Thunderstorm leaves trail of destruction in central Ontario
Published Saturday, September 6, 2014 12:51PM EDT Last Updated Saturday, September 6, 2014 10:04PM EDT
One man is critically injured, homes have been damaged and hydro poles are down after a series of severe thunderstorms cut a swath of destruction through central and southwestern Ontario Friday.
Heavy rain and high winds hammered much of the region late Friday, knocking down trees and power lines in Orillia and the nearby Beausoleil First Nation.
A 51-year-old man was taken to hospital Friday night after he was found trapped under a fallen tree in Orillia. Police said Orillia city workers were removing the fallen tree when they found the man unconscious beneath it.
Parts of Orillia remain off-limits as city workers and emergency crews work to assess the damage caused by Friday's storm. Roads are blocked, hydro lines are down and some residents remain without power in the area.
Residents at the Beausoleil First Nation reported sightings of a possible tornado on Friday night. Several homes at the reserve have been damaged by fallen and uprooted trees, and many residents are still without power.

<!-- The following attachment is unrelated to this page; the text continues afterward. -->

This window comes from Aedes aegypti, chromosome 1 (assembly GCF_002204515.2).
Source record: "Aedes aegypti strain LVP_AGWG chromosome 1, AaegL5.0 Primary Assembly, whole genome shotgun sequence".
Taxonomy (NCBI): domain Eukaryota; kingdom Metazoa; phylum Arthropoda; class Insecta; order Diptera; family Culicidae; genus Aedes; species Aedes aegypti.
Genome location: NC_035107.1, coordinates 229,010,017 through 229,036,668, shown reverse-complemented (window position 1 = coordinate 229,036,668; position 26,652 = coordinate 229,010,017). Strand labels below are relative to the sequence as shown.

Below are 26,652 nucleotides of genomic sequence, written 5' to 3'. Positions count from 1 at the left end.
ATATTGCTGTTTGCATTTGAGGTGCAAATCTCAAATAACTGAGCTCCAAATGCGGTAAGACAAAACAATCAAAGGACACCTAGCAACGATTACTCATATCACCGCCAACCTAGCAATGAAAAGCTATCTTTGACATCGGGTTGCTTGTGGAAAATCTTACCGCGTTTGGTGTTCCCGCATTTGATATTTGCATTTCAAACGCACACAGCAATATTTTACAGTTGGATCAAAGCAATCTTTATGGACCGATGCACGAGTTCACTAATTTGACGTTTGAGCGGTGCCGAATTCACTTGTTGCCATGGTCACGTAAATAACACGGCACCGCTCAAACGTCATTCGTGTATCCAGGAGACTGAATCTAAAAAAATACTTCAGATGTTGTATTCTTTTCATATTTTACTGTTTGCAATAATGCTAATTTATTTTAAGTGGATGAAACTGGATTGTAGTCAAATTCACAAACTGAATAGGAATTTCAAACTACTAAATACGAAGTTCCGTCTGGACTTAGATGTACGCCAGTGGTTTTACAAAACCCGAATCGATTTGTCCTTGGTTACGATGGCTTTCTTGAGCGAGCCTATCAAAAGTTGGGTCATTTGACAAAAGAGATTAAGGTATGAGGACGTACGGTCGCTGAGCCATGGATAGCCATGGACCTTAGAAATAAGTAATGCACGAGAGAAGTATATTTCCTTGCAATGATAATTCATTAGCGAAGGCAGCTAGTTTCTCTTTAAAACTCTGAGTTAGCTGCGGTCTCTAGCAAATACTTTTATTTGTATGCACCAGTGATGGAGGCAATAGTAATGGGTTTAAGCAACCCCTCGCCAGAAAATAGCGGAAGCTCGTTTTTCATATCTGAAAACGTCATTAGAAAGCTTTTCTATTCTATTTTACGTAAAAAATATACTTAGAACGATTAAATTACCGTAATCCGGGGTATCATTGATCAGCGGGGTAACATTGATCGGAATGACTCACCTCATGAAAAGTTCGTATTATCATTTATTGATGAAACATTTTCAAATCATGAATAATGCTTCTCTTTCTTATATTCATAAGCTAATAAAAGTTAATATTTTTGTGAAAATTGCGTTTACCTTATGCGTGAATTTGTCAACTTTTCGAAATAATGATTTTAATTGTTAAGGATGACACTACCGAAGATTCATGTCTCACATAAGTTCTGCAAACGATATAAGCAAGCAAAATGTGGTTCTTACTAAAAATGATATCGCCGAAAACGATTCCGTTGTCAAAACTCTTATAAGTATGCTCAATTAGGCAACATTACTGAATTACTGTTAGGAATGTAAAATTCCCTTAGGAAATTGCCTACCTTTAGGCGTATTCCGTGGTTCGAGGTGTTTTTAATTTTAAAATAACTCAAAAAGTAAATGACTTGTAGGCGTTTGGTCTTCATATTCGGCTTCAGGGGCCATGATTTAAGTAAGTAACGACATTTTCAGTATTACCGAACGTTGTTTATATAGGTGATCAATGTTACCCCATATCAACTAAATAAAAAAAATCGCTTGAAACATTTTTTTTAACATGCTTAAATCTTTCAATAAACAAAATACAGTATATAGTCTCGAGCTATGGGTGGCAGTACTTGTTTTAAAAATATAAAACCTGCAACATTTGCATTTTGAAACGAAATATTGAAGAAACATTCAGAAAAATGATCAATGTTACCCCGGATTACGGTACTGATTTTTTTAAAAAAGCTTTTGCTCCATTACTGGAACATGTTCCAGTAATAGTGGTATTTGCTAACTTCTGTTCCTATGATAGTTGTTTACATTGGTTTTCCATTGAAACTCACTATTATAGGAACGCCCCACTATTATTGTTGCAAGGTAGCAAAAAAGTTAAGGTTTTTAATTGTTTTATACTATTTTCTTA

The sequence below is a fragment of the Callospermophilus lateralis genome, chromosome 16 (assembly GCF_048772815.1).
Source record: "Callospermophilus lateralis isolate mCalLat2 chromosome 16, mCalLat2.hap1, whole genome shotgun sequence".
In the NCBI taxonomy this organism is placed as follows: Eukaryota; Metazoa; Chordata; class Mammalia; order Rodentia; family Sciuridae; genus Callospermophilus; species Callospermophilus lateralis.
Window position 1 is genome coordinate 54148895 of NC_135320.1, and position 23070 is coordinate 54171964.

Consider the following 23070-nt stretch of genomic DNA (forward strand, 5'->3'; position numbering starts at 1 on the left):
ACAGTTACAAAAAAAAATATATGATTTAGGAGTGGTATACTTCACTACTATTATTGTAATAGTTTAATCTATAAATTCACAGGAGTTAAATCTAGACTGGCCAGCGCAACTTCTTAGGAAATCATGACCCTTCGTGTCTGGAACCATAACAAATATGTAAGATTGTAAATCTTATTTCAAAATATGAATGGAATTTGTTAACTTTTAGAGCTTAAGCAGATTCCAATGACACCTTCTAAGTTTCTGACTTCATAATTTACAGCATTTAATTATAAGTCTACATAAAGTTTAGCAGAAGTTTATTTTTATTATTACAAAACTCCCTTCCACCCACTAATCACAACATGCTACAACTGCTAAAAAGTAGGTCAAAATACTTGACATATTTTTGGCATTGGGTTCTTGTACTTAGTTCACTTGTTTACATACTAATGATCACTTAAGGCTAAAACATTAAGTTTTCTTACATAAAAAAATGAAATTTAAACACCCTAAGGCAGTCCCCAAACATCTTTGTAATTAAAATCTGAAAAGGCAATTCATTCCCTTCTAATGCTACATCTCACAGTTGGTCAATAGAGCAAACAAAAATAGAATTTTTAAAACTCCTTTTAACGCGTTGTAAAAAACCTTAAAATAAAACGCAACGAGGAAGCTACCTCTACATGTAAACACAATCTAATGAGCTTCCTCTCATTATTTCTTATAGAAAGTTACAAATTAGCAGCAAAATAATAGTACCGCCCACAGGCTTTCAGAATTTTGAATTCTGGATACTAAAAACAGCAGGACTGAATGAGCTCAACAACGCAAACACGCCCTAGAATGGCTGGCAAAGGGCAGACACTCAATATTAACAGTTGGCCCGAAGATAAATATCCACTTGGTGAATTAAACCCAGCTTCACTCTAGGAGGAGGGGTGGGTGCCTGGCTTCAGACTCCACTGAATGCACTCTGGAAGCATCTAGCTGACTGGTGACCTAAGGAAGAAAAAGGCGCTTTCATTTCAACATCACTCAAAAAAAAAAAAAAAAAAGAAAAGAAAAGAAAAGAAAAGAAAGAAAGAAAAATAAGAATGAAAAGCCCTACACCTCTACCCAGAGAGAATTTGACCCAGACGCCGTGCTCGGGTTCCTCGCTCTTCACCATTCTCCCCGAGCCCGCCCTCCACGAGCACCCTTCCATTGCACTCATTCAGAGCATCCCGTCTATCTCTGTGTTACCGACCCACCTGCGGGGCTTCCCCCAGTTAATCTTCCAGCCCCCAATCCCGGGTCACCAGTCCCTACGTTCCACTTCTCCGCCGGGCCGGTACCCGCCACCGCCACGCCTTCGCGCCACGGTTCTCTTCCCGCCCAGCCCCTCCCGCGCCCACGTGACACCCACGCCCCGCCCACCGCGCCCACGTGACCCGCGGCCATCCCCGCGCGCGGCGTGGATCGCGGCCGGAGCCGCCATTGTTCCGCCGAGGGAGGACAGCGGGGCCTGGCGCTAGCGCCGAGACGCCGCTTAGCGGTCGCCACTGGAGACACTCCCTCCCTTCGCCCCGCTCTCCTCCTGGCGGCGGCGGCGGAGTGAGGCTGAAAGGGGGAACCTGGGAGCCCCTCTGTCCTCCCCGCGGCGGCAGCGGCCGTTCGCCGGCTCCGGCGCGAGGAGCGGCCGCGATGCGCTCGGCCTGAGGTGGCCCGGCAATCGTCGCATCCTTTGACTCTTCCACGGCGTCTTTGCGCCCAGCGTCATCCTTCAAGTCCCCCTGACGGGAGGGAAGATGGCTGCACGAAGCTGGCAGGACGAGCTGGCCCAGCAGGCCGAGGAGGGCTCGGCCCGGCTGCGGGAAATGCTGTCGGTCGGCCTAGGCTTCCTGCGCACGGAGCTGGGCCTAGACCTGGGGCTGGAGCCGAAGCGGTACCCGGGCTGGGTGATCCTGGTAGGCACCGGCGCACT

Environment Canada said later Saturday that damage in the area is consistent with a strong downburst of wind, not a tornado. A downburst is a sudden, strong column of air that blasts down and outward, sending air surging in all directions.
Wind speeds in the downburst are estimated to have been between 110 to 130 kilometres per hour.
Environment Canada says hail in the Orillia area on Friday afternoon was up to 28 millimetres in diameter.
Emergency crews continue to clean up the broken trees and disconnected power lines.
The cleanup is expected to take days.
The Beausoleil First Nation is located on Christian Island in Georgian Bay.
Elsewhere in Ontario, Environment Canada says wind damage near London, Ont., shows a tornado did not touch down in the area.
The heaviest rains fell in St. Thomas, a small city outside of London. Environment Canada says 124 millimetres of rain fell there until 10 p.m. on Friday.
Customers were evacuated from a St. Thomas shopping mall early Saturday after rain damage caused a portion of the roof to sag.
Environment Canada is predicting a warmer-than-usual fall season throughout Ontario. And Eastern Canada is expected to see a lot of violent weather in the coming weeks as the remnants of hurricanes move up the coast.